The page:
How I Found My Internship
By Vy N.
My internship searching was like a journey and it was sometimes frustrated, especially when I was a full-time student and part-time employment while I desperately needed an intern to fulfill Environmental Health Degree requirements and be able to graduate on time. I started searching for my intern in winter quarter. At that time, with my resume and cover letter being ready, I thought I was ready to go. I mainly used Hayley’s notifications about available intern positions to navigate my intern search. Indeed, glass door sometimes were helpful as well.
I spent a lot of time editing my cover letters and resumes. I technically did not send the same resume wherever I applied. I always adjust my relevant classes, skills, and working experiences sections in my resume and re-edit my cover letter to adequately meet up the companies’ expectations. Some applications required me to have references from professors. I found that making good connection with professors was beneficial for my application. Also, some organization asked me to give them a sample of my technical writing skills. I actually used my writing homework from my technical writing class and it worked out very well. My advice to future applicants is that even if you may not like writing (writing is always my weak point), it sometimes is the most important part of your application. Everything you learn in school may be the deciding factors that make the employers’ interested in your application, so make sure read their expectations carefully to choose your relevant knowledge and skills. For instance, if you are looking for a position in a regulatory organization, mention your knowledge about Environmental Health Policy. You may mention you sampling class, but it might be not what that employer is looking for. On the other hand, the sampling class would be helpful if you apply for a laboratory position.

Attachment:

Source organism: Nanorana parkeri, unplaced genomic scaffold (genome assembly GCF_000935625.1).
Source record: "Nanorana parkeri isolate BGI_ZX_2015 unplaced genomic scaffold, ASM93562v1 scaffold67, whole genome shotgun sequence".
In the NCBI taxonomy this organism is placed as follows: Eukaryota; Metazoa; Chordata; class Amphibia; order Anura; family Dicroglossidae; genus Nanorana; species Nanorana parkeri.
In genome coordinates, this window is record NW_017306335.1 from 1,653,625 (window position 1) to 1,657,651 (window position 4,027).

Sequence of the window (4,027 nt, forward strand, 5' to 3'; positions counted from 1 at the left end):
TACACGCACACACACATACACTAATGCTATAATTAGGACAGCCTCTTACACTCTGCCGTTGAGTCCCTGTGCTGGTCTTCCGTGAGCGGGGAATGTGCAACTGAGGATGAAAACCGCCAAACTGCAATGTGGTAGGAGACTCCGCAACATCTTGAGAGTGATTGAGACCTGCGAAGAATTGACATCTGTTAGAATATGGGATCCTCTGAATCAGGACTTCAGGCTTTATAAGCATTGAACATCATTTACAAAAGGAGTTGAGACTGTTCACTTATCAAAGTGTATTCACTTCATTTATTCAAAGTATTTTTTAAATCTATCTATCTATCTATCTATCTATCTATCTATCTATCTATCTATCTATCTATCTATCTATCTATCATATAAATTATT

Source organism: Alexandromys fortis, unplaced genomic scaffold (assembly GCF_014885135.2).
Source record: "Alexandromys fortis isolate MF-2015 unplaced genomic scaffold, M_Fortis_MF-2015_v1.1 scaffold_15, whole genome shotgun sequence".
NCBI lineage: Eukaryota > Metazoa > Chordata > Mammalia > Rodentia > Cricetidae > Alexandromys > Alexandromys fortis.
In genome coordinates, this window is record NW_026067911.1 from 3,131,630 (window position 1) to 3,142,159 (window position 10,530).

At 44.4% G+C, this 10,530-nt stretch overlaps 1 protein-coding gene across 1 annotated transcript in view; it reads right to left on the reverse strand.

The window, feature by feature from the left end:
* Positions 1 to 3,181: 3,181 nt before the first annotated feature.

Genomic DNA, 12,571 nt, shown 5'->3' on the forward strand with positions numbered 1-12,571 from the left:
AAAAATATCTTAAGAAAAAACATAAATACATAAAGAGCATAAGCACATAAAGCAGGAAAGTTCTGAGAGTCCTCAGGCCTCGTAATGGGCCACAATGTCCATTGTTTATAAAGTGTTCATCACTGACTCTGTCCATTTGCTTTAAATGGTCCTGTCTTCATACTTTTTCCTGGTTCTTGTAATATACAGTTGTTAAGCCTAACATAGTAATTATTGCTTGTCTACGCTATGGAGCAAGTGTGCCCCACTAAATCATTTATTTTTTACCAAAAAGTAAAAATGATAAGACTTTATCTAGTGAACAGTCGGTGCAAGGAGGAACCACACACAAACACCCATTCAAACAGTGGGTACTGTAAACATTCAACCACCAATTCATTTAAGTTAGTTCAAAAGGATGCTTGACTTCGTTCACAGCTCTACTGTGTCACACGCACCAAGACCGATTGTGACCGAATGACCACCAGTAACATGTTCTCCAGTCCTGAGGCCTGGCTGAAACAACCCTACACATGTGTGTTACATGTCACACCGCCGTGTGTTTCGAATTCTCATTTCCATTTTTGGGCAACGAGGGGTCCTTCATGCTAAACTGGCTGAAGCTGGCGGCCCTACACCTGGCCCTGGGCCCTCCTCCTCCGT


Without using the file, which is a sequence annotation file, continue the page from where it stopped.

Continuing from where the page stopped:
Generally speaking, for each place I applied, I spent an additional 2-3 hours editing my resume and cover letter before sending them out. I actually applied to only few places, and often chose “well-known” organizations like King County, Boeing, and Amazon. But you know what? I might have adequate a resume, cover letter, and great references from professors, but they are not everything. I remember I applied to only 4-5 places at the beginning and got three interviews. Unfortunately, I was not selected after those interviews. In retrospect, I was not putting enough effort in practicing and preparing for the interviews. Being skilled at interviewing takes time and effort, and it does not happen overnight. Trust me, if you plan to apply for internships, be sure to practice your interview skills along with preparing good materials for young applications. Another piece of advice I have is to check for new internship frequently and write down all open and due dates for each internship. If you send your application within 3 days from the opening date, I’ve learned your chance of getting an interview increased, especially for some popular privates and government organizations where the application process is competitive. Last but not least, applying to as many as you can, even unpaid internships. I understand we are students, and everybody would love paid internships. My own internship is unpaid, but I’ve learned a lot from my time here and it is a priceless experience that I’m so grateful to have. I have been exposed to almost every aspects of public environmental health. I am working with different people, and traveling to different places every day. I also have projects to work on with assistance from employees and my supervisor in my Health District. My final piece of advice is to be prepared and confident, you will find an awesome internship. Good luck!